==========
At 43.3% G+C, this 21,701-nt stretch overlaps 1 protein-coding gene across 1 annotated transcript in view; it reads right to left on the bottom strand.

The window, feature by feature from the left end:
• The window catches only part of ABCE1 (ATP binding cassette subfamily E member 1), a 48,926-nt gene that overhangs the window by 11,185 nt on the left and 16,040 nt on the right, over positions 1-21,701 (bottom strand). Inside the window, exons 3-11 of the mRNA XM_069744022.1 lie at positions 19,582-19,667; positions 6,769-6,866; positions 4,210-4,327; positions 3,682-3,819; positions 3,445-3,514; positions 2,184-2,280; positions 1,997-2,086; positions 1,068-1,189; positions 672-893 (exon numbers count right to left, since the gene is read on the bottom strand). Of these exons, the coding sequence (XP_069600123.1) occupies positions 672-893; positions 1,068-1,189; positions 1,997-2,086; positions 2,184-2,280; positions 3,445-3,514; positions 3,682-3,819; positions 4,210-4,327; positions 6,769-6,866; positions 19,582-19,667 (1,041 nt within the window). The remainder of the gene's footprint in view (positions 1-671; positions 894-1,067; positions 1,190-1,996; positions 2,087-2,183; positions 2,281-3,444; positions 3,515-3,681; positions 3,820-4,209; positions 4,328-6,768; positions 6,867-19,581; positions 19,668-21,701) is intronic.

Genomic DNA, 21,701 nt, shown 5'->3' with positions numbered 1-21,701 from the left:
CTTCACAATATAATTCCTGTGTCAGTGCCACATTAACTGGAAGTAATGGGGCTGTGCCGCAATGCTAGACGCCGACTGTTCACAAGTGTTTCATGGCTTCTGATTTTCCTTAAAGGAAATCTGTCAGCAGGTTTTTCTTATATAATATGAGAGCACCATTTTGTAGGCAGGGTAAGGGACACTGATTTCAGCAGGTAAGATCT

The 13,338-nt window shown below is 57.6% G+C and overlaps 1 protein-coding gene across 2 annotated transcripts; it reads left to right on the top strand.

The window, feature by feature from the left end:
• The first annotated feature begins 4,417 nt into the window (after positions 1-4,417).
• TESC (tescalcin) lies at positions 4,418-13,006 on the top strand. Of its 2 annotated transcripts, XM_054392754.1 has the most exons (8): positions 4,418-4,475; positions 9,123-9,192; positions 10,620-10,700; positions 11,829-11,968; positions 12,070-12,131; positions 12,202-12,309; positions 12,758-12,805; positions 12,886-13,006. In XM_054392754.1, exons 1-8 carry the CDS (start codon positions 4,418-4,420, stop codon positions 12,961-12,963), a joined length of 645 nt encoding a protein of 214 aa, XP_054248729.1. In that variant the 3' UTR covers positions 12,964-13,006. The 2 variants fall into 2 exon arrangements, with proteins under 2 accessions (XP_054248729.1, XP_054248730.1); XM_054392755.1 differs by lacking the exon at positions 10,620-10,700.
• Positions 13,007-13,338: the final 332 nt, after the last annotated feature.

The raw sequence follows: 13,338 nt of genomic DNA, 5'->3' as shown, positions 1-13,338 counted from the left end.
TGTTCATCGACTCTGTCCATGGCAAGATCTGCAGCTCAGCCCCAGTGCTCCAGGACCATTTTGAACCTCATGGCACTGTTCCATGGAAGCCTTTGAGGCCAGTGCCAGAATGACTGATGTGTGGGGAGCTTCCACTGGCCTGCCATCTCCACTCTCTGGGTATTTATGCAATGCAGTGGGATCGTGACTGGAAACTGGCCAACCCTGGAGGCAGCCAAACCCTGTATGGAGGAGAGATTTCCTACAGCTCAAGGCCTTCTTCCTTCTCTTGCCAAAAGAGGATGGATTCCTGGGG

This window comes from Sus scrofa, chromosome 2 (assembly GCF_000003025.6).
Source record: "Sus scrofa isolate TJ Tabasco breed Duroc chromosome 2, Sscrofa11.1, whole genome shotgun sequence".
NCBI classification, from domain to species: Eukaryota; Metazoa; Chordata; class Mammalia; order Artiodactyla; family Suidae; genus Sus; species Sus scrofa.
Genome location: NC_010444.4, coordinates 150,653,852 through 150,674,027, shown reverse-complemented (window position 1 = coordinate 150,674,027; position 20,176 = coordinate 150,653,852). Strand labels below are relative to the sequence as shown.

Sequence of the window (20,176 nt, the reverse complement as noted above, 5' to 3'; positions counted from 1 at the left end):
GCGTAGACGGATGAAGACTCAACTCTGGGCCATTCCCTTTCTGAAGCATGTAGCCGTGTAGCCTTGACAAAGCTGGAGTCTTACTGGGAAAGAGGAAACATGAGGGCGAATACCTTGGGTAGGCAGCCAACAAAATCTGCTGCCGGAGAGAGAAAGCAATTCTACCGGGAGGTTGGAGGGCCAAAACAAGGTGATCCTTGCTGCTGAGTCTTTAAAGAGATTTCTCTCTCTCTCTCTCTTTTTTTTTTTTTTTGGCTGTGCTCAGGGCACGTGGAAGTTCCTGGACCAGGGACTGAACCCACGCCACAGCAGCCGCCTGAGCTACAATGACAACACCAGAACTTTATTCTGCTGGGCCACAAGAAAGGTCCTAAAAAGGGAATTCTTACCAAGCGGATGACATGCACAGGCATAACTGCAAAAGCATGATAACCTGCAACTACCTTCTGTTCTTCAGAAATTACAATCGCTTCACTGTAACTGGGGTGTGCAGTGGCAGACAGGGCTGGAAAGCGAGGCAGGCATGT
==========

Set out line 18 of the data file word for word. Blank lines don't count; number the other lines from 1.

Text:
GCGTAGACGGATGAAGACTCAACTCTGGGCCATTCCCTTTCTGAAGCATGTAGCCGTGTAGCCTTGACAAAGCTGGAGTCTTACTGGGAAAGAGGAAACATGAGGGCGAATACCTTGGGTAGGCAGCCAACAAAATCTGCTGCCGGAGAGAGAAAGCAATTCTACCGGGAGGTTGGAGGGCCAAAACAAGGTGATCCTTGCTGCTGAGTCTTTAAAGAGATTTCTCTCTCTCTCTCTCTTTTTTTTTTTTTTTGGCTGTGCTCAGGGCACGTGGAAGTTCCTGGACCAGGGACTGAACCCACGCCACAGCAGCCGCCTGAGCTACAATGACAACACCAGAACTTTATTCTGCTGGGCCACAAGAAAGGTCCTAAAAAGGGAATTCTTACCAAGCGGATGACATGCACAGGCATAACTGCAAAAGCATGATAACCTGCAACTACCTTCTGTTCTTCAGAAATTACAATCGCTTCACTGTAACTGGGGTGTGCAGTGGCAGACAGGGCTGGAAAGCGAGGCAGGCATGT